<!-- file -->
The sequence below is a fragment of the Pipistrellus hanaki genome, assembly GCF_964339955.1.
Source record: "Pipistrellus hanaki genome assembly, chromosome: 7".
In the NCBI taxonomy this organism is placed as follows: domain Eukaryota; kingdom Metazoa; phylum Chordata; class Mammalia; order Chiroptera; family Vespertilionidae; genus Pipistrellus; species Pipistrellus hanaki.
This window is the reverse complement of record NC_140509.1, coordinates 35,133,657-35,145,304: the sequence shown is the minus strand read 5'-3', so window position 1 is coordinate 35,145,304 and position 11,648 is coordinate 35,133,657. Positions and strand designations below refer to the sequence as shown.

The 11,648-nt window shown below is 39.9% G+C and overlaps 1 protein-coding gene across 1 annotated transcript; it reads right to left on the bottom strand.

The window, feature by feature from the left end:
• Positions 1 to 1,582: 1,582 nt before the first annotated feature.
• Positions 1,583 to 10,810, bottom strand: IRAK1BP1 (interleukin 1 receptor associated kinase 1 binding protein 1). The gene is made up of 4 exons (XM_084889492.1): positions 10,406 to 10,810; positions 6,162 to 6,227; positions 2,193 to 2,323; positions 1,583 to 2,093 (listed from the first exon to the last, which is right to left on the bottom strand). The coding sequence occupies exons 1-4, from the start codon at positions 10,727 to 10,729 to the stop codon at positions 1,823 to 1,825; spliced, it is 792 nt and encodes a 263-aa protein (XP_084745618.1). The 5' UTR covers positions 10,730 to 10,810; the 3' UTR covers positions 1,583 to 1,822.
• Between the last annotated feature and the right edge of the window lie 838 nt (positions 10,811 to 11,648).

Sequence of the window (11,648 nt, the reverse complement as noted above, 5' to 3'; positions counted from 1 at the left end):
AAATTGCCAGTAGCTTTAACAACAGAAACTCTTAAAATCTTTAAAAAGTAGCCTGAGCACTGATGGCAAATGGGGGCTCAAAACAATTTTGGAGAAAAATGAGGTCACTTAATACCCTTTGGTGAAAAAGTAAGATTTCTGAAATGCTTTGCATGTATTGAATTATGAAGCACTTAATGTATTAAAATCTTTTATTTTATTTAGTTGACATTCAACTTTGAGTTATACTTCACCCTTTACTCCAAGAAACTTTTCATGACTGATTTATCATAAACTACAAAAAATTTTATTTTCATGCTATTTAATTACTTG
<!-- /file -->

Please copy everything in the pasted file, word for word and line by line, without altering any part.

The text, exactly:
The sequence below is a fragment of the Pipistrellus hanaki genome, assembly GCF_964339955.1.
Source record: "Pipistrellus hanaki genome assembly, chromosome: 7".
In the NCBI taxonomy this organism is placed as follows: domain Eukaryota; kingdom Metazoa; phylum Chordata; class Mammalia; order Chiroptera; family Vespertilionidae; genus Pipistrellus; species Pipistrellus hanaki.
This window is the reverse complement of record NC_140509.1, coordinates 35,133,657-35,145,304: the sequence shown is the minus strand read 5'-3', so window position 1 is coordinate 35,145,304 and position 11,648 is coordinate 35,133,657. Positions and strand designations below refer to the sequence as shown.

The 11,648-nt window shown below is 39.9% G+C and overlaps 1 protein-coding gene across 1 annotated transcript; it reads right to left on the bottom strand.

The window, feature by feature from the left end:
• Positions 1 to 1,582: 1,582 nt before the first annotated feature.
• Positions 1,583 to 10,810, bottom strand: IRAK1BP1 (interleukin 1 receptor associated kinase 1 binding protein 1). The gene is made up of 4 exons (XM_084889492.1): positions 10,406 to 10,810; positions 6,162 to 6,227; positions 2,193 to 2,323; positions 1,583 to 2,093 (listed from the first exon to the last, which is right to left on the bottom strand). The coding sequence occupies exons 1-4, from the start codon at positions 10,727 to 10,729 to the stop codon at positions 1,823 to 1,825; spliced, it is 792 nt and encodes a 263-aa protein (XP_084745618.1). The 5' UTR covers positions 10,730 to 10,810; the 3' UTR covers positions 1,583 to 1,822.
• Between the last annotated feature and the right edge of the window lie 838 nt (positions 10,811 to 11,648).

Sequence of the window (11,648 nt, the reverse complement as noted above, 5' to 3'; positions counted from 1 at the left end):
AAATTGCCAGTAGCTTTAACAACAGAAACTCTTAAAATCTTTAAAAAGTAGCCTGAGCACTGATGGCAAATGGGGGCTCAAAACAATTTTGGAGAAAAATGAGGTCACTTAATACCCTTTGGTGAAAAAGTAAGATTTCTGAAATGCTTTGCATGTATTGAATTATGAAGCACTTAATGTATTAAAATCTTTTATTTTATTTAGTTGACATTCAACTTTGAGTTATACTTCACCCTTTACTCCAAGAAACTTTTCATGACTGATTTATCATAAACTACAAAAAATTTTATTTTCATGCTATTTAATTACTTG